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This discussion activity is intended to warm up attendees at a professional development event about Human Research Ethics. This is to encourage a reflection on how different groups regard research participants. There are no right answers, the objective is to get people talking and reflecting on Human Research Ethics matters. It is also an opportunity to reflect upon matters such as paternity in decision making, showing respect and conflicts of interests.
In this commentary sheet we discuss what some have termed ‘soft misconduct’ and five ways in which institutions can deal with them. Others have reasonably observed that they are just research misconduct and should be investigated and punished as such. While this might indeed be the case, until national research integrity codes (such as the Australian Code for the Responsible Conduct of Research) list these behaviours as being research misconduct, institutions will need to deal with them with their own policies and procedures.
This Human Research Ethics commentary reflects on useful approaches to researchers who fail to respond to requests. This includes failure to respond to research ethics review feedback, failure to respond to requests for ethical conduct reports and failure to respond to other requests from the research ethics committee. Hopefully, your institutional approach will be a little bit more practical than the Goldberg machine in this humorous Don Mayne cartoon.
An institution that doesn’t have a mechanism where individuate can make complaints/make allegations where the identity of complaints will be protected or a mechanism where individuals can make anonymous complaints/make allegations, are begging for passive-aggressive behaviour, though not quite as humorous as this Don Mayne cartoon. This is Research Integrity Commentary Sheet is available for download by our Patrons.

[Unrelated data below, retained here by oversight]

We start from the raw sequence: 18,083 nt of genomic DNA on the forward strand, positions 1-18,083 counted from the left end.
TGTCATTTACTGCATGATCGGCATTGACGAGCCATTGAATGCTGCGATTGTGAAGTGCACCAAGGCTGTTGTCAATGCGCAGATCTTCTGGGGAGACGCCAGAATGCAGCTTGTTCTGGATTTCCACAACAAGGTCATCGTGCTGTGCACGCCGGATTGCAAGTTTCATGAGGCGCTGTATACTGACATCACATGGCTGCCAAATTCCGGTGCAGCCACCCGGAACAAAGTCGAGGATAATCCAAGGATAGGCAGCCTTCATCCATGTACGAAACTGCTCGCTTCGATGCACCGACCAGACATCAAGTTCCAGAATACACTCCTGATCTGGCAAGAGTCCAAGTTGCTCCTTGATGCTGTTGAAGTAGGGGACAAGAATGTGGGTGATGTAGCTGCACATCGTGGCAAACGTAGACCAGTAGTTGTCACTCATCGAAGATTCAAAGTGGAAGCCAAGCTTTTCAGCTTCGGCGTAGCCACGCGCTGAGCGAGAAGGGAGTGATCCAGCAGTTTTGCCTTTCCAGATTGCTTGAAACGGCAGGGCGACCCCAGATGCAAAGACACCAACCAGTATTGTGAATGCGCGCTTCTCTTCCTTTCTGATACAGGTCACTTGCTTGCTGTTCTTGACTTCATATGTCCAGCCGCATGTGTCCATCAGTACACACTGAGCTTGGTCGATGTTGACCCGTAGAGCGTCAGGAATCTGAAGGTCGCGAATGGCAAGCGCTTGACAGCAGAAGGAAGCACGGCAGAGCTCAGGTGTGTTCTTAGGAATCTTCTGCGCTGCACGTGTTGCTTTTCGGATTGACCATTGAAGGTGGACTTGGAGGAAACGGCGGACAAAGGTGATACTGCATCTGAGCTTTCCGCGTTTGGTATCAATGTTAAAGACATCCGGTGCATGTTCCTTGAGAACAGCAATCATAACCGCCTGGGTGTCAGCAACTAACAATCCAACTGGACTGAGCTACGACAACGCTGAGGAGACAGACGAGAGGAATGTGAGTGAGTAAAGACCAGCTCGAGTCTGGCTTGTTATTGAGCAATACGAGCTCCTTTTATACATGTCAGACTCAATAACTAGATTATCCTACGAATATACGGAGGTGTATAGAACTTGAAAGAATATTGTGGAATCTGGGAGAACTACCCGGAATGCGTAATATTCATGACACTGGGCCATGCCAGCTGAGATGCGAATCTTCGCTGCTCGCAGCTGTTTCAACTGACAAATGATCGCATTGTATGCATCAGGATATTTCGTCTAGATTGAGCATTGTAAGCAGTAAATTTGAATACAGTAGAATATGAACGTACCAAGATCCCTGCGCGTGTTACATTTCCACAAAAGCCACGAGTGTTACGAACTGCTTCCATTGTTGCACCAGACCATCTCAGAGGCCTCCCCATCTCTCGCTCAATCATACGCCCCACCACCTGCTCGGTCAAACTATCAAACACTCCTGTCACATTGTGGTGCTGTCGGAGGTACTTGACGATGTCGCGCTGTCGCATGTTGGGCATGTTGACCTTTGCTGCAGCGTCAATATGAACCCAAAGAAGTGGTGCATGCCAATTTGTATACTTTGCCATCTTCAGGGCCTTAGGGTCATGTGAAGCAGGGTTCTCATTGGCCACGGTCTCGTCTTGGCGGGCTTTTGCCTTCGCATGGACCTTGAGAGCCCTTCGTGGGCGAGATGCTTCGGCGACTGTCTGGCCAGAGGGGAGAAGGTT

This discussion sheet is about the ethical reflections associated with the screening of a potential participant pool and the exclusion of some individuals.
The role and recognition of advisers/technicians/assistants in human research – A Human Research Ethics commentary
A commentary sheet about the appropriate role and recognition of advisers/technicians/assistants in human research and the way in which they are acknowledged. This includes the degree to which they are delegated disclosing uncomfortable or scary information to new participants.
A commentary sheet about the use of blinding in clinical trials and trials that are too successful, with deleterious consequences. Based upon a humous Don Mayne cartoon, published to our Friday Arvo Funnies page. A useful commentary for discussion in professional development activities/resources about blinding and clinical trials.
This discussion activity explores a practical ethical challenge we have created ourselves. Consent strategies should be about individuals being able to make informed decisions about whether or not to take part in a research project. What we have ended up with are long documents and forms. They require potential participants to have considerable patience to wait for them and a degree of legal acumen. The objective now appears to be to establish why you can’t sue the researcher or their host institution.